Changing perspectives

Clearly Mick is right, and the DUP have been caught on the hop over the Conservative move today. Their statements today smack very much of desperation.

Some people have been making good use of their lunch hours today by seeing what I said about Cameron two years ago. And true enough here it is:

We’ve been over this ground before, and I think that it is clear that the Tories are dangerous to the Union, all over the Kingdom. From Scots being a second class part of the National Parliament to the “pro-union” nonsense in Northern Ireland, the Conservatives are not a party that Unionists can vote for anywhere in the Kingdom. Increasingly they are not a party that Conservatives can vote for either for that matter! Labour looks more and more like a party that I can support (Hain notwithstanding). I hope that John Reid gets the leadership myself.

My pointing out that Cameron is not a Unionist is not bigotry, and it is grossly offensive for you to suggest that it is. Cameron making “pro-union” noises does not make him a Unionist. I don’t trust him because I don’t believe he is genuine, not because I am a bigot.

Posted by Michael Shilliday on Nov 29, 2006 @ 06:44 PM

And here is the context to those comments. A year later and Boris Johnston penned this misleading and little Englander article. That was shortly after Sir Malcolm Rifkind proposed creating two classes of MP in Parliament. These examples skim the surface.

These days, the Conservatives are proposing much more measured answers to the West Lothian Question. By no means perfect, but certainly much better. And then we have today’s statement:

There would be no clearer signal that Northern Ireland was moving on and becoming a ‘normal’ part of the UK than Northern Ireland MPs supporting and serving in a Conservative Government. Such an historic move would be the ultimate expression that whilst the Conservative Party supports the devolution settlement, it is the only genuine national party that stands, and is represented in, every corner of the United Kingdom. The Conservative Party and Ulster Unionist Party want the support of all those who share our joint agenda and common vision, regardless of their religion, background, or whatever part of the UK they happen to reside in.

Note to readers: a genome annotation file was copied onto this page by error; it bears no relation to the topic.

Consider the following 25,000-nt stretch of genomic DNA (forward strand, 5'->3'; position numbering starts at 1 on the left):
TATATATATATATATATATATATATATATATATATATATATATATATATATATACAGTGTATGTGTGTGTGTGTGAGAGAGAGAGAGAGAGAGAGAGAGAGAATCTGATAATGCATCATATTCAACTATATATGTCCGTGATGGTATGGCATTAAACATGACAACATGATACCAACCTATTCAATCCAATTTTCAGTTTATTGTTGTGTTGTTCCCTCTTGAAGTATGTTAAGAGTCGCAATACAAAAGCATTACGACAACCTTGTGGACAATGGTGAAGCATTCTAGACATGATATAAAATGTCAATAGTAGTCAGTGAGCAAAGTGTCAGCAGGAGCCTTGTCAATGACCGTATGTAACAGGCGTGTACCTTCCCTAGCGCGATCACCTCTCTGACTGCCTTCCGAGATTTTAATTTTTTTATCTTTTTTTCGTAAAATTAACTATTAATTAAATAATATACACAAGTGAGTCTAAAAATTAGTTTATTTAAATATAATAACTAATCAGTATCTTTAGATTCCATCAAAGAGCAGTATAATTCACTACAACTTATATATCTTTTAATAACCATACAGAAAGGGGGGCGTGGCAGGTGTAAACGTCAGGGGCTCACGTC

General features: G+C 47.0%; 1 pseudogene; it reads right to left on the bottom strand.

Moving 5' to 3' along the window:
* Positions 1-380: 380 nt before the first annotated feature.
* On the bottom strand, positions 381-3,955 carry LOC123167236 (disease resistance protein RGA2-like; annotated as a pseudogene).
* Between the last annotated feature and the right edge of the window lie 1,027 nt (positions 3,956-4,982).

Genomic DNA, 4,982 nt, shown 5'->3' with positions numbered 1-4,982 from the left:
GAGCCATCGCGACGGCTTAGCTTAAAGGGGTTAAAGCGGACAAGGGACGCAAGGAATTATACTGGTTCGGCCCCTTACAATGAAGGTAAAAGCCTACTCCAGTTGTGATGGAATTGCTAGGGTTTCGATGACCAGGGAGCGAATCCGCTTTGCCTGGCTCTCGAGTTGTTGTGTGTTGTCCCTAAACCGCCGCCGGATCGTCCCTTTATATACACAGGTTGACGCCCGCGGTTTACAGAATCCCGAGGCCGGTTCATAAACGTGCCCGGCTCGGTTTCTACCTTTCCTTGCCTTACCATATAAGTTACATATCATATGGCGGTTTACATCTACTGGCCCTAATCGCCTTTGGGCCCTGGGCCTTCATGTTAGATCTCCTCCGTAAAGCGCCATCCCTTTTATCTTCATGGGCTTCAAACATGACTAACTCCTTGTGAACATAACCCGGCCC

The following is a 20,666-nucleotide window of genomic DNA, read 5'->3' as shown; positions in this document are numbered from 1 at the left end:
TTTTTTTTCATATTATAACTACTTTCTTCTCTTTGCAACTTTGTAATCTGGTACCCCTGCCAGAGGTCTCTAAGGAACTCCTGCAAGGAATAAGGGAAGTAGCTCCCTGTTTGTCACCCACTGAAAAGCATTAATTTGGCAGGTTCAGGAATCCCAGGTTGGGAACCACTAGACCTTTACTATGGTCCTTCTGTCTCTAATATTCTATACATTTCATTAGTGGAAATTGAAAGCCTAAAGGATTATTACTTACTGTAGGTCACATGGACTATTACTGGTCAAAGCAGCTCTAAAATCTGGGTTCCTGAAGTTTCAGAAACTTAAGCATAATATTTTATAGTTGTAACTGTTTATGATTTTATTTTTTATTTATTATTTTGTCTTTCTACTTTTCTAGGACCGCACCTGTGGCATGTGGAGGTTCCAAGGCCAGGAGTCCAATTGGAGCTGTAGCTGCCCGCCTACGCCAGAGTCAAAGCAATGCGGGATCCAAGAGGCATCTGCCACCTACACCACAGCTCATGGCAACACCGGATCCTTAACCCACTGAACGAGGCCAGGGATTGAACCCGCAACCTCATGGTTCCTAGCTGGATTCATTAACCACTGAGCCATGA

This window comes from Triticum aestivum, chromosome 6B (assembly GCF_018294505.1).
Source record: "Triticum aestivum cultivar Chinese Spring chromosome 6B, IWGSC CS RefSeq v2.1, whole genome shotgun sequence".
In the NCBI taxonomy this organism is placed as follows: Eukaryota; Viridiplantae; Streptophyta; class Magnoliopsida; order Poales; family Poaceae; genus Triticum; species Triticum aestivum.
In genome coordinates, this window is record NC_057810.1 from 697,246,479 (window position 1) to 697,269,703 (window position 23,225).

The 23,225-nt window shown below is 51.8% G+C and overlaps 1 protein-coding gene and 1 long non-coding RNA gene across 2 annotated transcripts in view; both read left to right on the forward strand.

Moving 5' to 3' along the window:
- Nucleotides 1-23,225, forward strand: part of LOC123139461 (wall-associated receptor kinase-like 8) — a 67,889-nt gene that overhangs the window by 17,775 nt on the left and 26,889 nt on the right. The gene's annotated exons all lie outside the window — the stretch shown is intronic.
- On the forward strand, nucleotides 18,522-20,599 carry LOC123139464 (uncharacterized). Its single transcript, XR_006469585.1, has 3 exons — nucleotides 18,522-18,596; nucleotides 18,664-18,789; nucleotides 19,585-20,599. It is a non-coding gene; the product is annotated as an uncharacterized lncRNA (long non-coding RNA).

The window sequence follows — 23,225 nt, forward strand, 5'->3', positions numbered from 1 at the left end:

However, all the people of Northern Ireland need to be able to address and be fully involved in all the national issues that are not devolved – foreign affairs, defence, the strategic fiscal and expenditure issues and the broad thrust of social policy. Northern Ireland needs to be brought back into the mainstream of UK politics. It needs more full-time MPs working in the House of Commons, taking part in all the national debates. It needs MPs who have the real prospect of assuming office as ministers in the government of the day at Westminster. Northern Ireland needs to be properly represented in the corridors of power – and Westminster needs to benefit from the undoubted skills of its people. For too long many of the most talented have been turned-off by a political discourse dominated by the politics of division rather than the mainstream political debate of the nation.

This is time line shows clear movement by the Conservatives from Cameron’s early leadership. The dangerous sentiments expressed made Guido’s number two predication for 2007, that the Tories would abandon Unionism and their Scottish, Welsh and Northern Irish branches, look like a distinct possibility, Cameron looked and sounded like the leader of a Little Englander party that was on course to destroy the Union. That situation has clearly changed. Cameron is talking about the Union, the entire Union in ways he wasn’t before. His spokesmen are now on a tighter message, much less dubious scaremongering over funding, much more considered policy on the devolution settlement. So yes, for the record, I was critical of Cameron two years ago, and yes, I stand over those comments. But only in the context of 2006, not 2008.

On the matter at hand, my feeling hasn’t changed much having seen the analysis during the day. There are difficult times ahead, difficult decisions to be taken and arguments to be had. But frankly, it’s about time the UUP had them. Some people have been pushing this for quite a long time, and today has vindicated their position. Good UUP members will leave over this, there is no doubt of that, and I will truly be sorry to see them go. But the number will be smaller than what I would have predicted. I think there is a sense of realism amongst many members over what the modern political battleground is, and what Labour and the Conservatives stand for.

I used to write and get paid, now I read and don’t.

Former UUP staffer, currently living in London. @mjshilliday

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